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Lunges: Pick your poison

post #1 of 190
Thread Starter 
What's your preference, walking lunges, stationary lunges, or do you feel the need to do both?
post #2 of 190
I do stationary lunges/split squats because my gym doesn't have enough room for me to do walking lunges with a barbell on my back. I would do walking lunges if I had the space though.
post #3 of 190
Walking, but both are inferior to squats or high step-ups for well-conditioned people.
post #4 of 190
Quote:
Originally Posted by Philosoph View Post
I do stationary lunges/split squats because my gym doesn't have enough room for me to do walking lunges with a barbell on my back. I would do walking lunges if I had the space though.

If your gym aint got no space, do lunges on the smith. Do it by lunging back. ie. knee facing the floor to be back of your body.
post #5 of 190
I've already got the space to do stationary lunges, just not walking. There's no Smith machine here, and I wouldn't use it for anything squat or lunge-related even if there was. Or anything else for that matter, except perhaps calf raises. I'd only touch it if it were one of those new things which move back and forth as well as up and down, and even then I'd prefer a barbell.
post #6 of 190
Quote:
Originally Posted by Philosoph View Post
I've already got the space to do stationary lunges, just not walking. There's no Smith machine here, and I wouldn't use it for anything squat or lunge-related even if there was. Or anything else for that matter, except perhaps calf raises. I'd only touch it if it were one of those new things which move back and forth as well as up and down, and even then I'd prefer a barbell.

What do you have against Mr Smith anyways? Its good for chest, shoulder presses and bent rows. And even squats if you keep your back on the same plane as the bar and do more of a quad/butt squats.
post #7 of 190
Well, when you bench, military press, or squat with a free bar, the natural bar path is never straight up and down. Not only that, but no two reps you do will have exactly the same bar path. So I don't like the Smith machine because it forces you into a fixed movement pattern, which is unnatural. It may not injure you right away, but I do think that it will weaken your support of natural movements. Less importantly, I don't really like the slight counterweight effect, either.
post #8 of 190
post #9 of 190
post #10 of 190
^Yep. Years ago I used to do Smith bench sometimes. Mostly because it let me stack more weight on the bar. But when I went back to free benching, I realized there was no carryover and it had actually created huge sticking points because of the unnatural range of motion.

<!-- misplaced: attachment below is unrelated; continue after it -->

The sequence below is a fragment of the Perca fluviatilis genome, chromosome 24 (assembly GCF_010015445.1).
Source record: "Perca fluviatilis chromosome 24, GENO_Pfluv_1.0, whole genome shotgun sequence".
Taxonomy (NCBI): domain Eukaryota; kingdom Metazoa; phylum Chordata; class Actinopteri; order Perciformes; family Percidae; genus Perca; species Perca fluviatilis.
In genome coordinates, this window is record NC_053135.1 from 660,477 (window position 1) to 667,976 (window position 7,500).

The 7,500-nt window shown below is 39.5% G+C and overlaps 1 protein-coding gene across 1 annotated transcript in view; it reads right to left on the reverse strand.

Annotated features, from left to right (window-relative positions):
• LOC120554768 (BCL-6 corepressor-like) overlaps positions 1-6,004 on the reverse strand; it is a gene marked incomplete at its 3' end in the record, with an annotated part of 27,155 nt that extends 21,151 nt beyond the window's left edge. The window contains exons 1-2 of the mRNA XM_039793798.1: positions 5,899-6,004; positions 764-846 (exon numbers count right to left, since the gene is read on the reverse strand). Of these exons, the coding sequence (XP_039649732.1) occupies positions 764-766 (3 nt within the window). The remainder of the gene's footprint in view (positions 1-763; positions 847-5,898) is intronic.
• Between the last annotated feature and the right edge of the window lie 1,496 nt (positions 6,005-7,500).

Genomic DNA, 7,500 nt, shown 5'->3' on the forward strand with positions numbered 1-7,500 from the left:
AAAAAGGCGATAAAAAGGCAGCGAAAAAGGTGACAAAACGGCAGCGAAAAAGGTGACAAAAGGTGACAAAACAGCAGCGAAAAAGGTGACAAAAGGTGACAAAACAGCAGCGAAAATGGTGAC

post #11 of 190
Quote:
Originally Posted by Philosoph View Post
Well, when you bench, military press, or squat with a free bar, the natural bar path is never straight up and down. Not only that, but no two reps you do will have exactly the same bar path. So I don't like the Smith machine because it forces you into a fixed movement pattern, which is unnatural. It may not injure you right away, but I do think that it will weaken your support of natural movements. Less importantly, I don't really like the slight counterweight effect, either.

I would submit the smith actually helps you.

I would submit the smith helps you because for many exercises you have to follow a same unaltered path, bench, bent row, military press.

I would submit using a free bar would lead to unbalanced movement ie. right arm pushing more than left and elliptical movements like instead of benching from nipple to up you move from nipple to up to right nipple to left delt to above your neck.

Hence the conclusion is smith is good. Thank you.
post #12 of 190
Quote:
Originally Posted by Philosoph View Post
^Yep. Years ago I used to do Smith bench sometimes. Mostly because it let me stack more weight on the bar. But when I went back to free benching, I realized there was no carryover and it had actually created huge sticking points because of the unnatural range of motion.

That is true but smith helps you to squeeze out a few more reps.
I like to do bent rows univ and finish with bent rows smith.
Smith are easier even though the weight is lesser.
Universal you need to adjust.
post #13 of 190
Quote:
Originally Posted by beasty View Post
I would submit the smith helps you because for many exercises you have to follow a same unaltered path, bench, bent row, military press.

None of these movements are solely vertical.
post #14 of 190
Quote:
Originally Posted by beasty View Post
I would submit the smith actually helps you.

I would submit the smith helps you because for many exercises you have to follow a same unaltered path, bench, bent row, military press.

I would submit using a free bar would lead to unbalanced movement ie. right arm pushing more than left and elliptical movements like instead of benching from nipple to up you move from nipple to up to right nipple to left delt to above your neck.

Hence the conclusion is smith is good. Thank you.

The Smith helps you by...forcing your body into unnatural movement patterns?

Baby Jesus cries at your logic.
post #15 of 190
walking lunges sometimes, split squat jumps other times
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